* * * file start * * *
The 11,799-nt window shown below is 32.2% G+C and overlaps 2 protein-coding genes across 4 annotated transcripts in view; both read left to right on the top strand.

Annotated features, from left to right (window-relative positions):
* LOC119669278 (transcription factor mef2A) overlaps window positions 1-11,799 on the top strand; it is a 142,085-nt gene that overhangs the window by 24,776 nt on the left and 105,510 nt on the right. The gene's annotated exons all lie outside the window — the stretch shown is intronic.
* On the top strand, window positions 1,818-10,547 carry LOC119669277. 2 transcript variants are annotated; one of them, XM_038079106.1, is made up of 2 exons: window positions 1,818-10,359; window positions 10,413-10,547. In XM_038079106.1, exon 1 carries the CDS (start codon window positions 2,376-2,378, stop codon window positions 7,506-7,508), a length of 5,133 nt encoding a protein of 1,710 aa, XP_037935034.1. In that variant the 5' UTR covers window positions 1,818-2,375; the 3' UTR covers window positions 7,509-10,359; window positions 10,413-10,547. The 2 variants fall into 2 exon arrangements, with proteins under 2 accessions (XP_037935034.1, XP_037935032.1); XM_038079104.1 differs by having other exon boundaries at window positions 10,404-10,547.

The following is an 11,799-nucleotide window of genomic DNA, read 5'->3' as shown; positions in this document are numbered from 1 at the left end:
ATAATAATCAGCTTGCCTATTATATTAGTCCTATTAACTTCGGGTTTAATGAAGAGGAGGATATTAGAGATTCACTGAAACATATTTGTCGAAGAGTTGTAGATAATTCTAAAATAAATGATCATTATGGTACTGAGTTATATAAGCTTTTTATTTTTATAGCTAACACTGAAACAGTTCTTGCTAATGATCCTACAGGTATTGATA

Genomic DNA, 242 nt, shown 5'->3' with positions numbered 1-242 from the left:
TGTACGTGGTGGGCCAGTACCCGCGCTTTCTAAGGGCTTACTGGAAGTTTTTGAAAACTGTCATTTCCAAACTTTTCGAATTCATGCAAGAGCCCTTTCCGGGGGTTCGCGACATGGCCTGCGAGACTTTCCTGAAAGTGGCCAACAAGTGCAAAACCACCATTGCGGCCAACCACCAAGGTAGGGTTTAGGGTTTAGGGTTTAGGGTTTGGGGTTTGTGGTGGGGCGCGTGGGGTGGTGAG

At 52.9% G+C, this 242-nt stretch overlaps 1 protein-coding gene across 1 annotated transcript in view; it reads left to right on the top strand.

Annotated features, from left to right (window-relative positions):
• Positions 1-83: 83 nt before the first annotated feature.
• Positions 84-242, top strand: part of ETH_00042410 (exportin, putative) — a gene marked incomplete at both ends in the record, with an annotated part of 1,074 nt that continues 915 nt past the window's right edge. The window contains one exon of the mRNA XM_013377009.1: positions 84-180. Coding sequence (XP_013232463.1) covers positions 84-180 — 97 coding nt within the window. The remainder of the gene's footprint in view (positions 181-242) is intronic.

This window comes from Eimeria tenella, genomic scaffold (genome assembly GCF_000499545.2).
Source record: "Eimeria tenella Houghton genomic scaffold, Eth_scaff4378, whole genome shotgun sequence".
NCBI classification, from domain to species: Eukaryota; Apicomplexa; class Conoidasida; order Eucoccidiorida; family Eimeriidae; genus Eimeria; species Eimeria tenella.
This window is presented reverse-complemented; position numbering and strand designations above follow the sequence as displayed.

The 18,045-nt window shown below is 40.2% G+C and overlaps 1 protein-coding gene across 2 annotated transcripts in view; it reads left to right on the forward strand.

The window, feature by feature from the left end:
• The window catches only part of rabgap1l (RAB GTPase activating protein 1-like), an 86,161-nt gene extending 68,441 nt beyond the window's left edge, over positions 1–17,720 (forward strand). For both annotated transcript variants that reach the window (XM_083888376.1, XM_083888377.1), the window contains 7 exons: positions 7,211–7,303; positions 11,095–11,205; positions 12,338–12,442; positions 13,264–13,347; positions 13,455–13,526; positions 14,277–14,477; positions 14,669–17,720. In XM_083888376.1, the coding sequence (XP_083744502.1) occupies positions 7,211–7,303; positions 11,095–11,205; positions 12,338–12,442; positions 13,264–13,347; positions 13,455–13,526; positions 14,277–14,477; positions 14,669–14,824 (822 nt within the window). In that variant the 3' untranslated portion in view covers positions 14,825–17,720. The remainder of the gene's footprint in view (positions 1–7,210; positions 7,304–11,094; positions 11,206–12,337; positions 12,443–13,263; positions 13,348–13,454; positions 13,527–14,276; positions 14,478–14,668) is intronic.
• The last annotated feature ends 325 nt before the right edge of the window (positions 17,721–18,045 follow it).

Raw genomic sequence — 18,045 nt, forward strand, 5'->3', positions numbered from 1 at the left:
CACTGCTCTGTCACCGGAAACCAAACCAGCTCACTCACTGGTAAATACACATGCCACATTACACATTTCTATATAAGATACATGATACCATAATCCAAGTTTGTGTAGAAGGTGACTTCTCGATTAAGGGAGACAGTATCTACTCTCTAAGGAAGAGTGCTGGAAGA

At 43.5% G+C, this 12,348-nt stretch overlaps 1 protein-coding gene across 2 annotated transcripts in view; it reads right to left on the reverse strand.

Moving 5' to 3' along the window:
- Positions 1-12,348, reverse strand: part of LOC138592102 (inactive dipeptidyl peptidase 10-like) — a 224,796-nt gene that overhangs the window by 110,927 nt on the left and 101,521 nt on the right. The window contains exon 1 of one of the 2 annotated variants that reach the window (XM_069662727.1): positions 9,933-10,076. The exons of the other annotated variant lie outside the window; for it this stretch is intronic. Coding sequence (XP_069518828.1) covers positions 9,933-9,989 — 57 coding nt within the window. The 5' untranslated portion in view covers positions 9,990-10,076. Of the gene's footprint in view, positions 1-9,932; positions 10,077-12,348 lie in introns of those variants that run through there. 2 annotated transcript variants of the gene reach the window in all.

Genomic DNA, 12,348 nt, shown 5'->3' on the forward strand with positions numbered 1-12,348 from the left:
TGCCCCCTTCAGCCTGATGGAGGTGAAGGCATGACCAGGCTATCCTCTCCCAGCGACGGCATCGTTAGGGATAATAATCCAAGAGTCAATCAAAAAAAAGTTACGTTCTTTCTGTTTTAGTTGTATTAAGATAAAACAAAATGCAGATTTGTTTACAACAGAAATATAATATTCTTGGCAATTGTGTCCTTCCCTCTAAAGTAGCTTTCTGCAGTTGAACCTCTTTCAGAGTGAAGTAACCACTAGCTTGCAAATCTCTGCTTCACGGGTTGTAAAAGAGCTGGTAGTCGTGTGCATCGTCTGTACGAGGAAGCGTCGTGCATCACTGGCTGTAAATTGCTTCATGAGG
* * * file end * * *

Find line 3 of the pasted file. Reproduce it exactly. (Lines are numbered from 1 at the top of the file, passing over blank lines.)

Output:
* LOC119669278 (transcription factor mef2A) overlaps window positions 1-11,799 on the top strand; it is a 142,085-nt gene that overhangs the window by 24,776 nt on the left and 105,510 nt on the right. The gene's annotated exons all lie outside the window — the stretch shown is intronic.